Raising Boys: Reality vs. Internet Reality

from Mike's camera & Devils Lake 207

This is what raising boys looks like, at least some of the time.

Note the blue teeth on my youngest, there in the background. You may have your own policy about candy and artificially-colored food, but in my family, the policy is Do What You Need To Do to Get Through the Tourney. For this particular tourney, that meant giving said youngster $1 per game, to buy whatever he wanted at the concession stand. Clearly, he chose something blue.

See the trophy and satisfied smile on Boy #2? His team just won the championship, and he had the hit that drove in the winning run.

See the smile on my face? That’s the smile of a mom-of-boys who has spent a wondrous weekend camping with three of her four sons, who just watched her son’s team play their way to a championship. That’s the smile of a mom who loves to see her sons pursue their interests and passions, the smile of a mom who is sharing in her son’s happiness. It’s the smile of a mom who knows that, in this moment, her sons are all OK. #2 and #4, pictured, are having a ball. #3 was having so much fun with his friends that he wasn’t even in the picture. And #1 was at home doing what he loves: keeping his business strong. (He runs a lawn care business in the summer months.)

The dog and the bunny ears, courtesy of my youngest, are also “life with boys.” We got the dog because, well, because the boys wanted a dog. She was Boy #2’s birthday present two years ago. And the bunny ears? What is life with boys, if not funny and irreverent?

But this photo is but a moment, a miniscule moment in my life with boys. Yet, if you follow me or anyone else on social media, you might think this is what life with boys looks like all the time. Or what life with boys should look like, if you were doing it right.

Hogwash. Hooey.

This is a photo that’s OK to share; none of my children will object to this photo, at least not yet. (When he’s 16, I thoroughly expect that my youngest may come to me and say, “Mom! Why did you post a picture of me with blue teeth??”) This is a photo that I treasure, because it captures a moment of triumph. It’s a photo I love, because it shows me relaxing and having fun with my boys.

This is not what our life looks like  most of the time.

I don’t post photos of my boys arguing and threatening one another, of one raising his fist to another, hoping to send a message. I don’t post photos of myself looking frazzled, or of myself looking and feeling exhausted because I simply can’t think of another creative way to deal with said fighting and arguing. I don’t post photos of my messy house. (I posted and shared house photos, once, but only because Son #2 managed to create beautiful photos that ignored the mess.) And don’t share the challenging, hurtful things that we sometimes say to one another.

The reality is that what you see on the Internet, most of the time, is not reality.

The reality is that none of us know what we are doing all of the time. The reality is that our boys drive us crazy sometimes. The reality is that every family has dark days and moments.

This weekend, in attempt to wound me, one of my boys (a boy who shall remain nameless and numberless here) said, “You write about parenting? Hah! You don’t even know what you’re doing!”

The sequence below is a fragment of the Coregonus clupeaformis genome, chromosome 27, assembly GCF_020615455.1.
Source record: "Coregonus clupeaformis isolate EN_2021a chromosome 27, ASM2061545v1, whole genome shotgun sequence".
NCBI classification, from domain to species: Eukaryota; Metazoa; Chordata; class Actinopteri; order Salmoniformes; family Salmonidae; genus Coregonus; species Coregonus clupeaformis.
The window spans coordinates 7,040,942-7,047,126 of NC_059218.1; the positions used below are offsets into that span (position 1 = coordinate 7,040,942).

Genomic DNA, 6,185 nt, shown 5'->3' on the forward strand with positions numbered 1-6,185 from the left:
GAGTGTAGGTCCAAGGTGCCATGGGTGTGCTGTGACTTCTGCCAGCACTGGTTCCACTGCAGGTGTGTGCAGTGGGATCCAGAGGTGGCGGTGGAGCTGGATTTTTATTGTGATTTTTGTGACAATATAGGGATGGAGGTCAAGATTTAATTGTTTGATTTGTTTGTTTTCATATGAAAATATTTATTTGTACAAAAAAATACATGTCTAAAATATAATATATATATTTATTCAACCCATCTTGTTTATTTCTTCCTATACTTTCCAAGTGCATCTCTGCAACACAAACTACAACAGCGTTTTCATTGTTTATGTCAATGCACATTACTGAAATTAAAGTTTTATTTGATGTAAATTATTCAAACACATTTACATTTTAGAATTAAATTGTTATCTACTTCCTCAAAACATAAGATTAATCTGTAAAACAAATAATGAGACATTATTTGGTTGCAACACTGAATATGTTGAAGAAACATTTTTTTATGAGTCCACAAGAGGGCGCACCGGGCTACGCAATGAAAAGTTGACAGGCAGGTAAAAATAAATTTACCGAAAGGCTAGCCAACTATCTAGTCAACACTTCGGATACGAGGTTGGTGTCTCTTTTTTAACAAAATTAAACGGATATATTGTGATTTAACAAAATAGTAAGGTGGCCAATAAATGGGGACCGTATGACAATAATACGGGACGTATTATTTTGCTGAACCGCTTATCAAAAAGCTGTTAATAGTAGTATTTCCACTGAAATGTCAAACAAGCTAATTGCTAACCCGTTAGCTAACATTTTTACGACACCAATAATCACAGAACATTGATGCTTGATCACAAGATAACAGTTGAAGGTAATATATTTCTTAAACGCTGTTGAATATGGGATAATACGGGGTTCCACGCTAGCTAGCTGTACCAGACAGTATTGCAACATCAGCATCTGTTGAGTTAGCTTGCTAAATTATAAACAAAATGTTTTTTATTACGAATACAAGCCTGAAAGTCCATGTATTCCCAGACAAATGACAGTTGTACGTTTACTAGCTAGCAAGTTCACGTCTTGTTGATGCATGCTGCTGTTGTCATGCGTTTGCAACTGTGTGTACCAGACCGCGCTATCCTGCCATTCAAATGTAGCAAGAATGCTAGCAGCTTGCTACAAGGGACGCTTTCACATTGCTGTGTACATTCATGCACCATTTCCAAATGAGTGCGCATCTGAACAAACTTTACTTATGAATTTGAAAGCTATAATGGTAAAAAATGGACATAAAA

I paused. I’ve been at this gig long enough to know that it’s sometimes it’s best to pause, reflect and ignore. He wanted an emotional response, and I refused to give it to him.

But later, I went back. Later, I said, “You know what the definition of a good mom is? A good mom isn’t one who knows what she’s doing every minute of every day, who handles every situation perfectly. A good mom is one who gets up every day and keeps trying anyway.”

Your reality — and mine — is not always picture perfect. But as long as we get up each day, and try again, I’d say we’re dong fine.

The Building Boys Bulletin

The Building Boys Bulletin Newsletter gives you the facts, encouragement, and inspiration you need to help boys thrive. Written by Jennifer L.W. Fink, mom of four sons and author of Building Boys: Raising Great Guys in a World That Misunderstands Males, Building Boys Bulletin includes:

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“I learned a lot about helping boys thrive over the past 20+ years — most of it the hard way! I’m eager to share what I’ve learned to make your path a little easier.”   – Jennifer

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2 Responses

  1. You’re so right. I’m never perfect. But I’m always trying, always loving, always backing my son up when the need arises (I’m so SICK of school officials telling me my son lies, or he’s going to try this or that in Middle School…they don’t know my son like I do – he’s NOT that kind of kid…but it could be that his sister WILL BE!). I think we each teach our children how not to be perfect. I learn as much from him as I do from my own experience every day. He’s not perfect and I won’t remind him of that, because I love him. He’s already his own best enemy when it comes to self blame. He needs reinforcement, he needs love, he needs a mom who is engaged and who’ll speak up for him when he can’t! Great article!!!!

    1. Thanks, Brenda. I think the always trying part is key. And I love when you said this: “I learn as much from him as I do from my own experience.” So true!

Building Boys: Raising Great Guys in a World That Misunderstands Males

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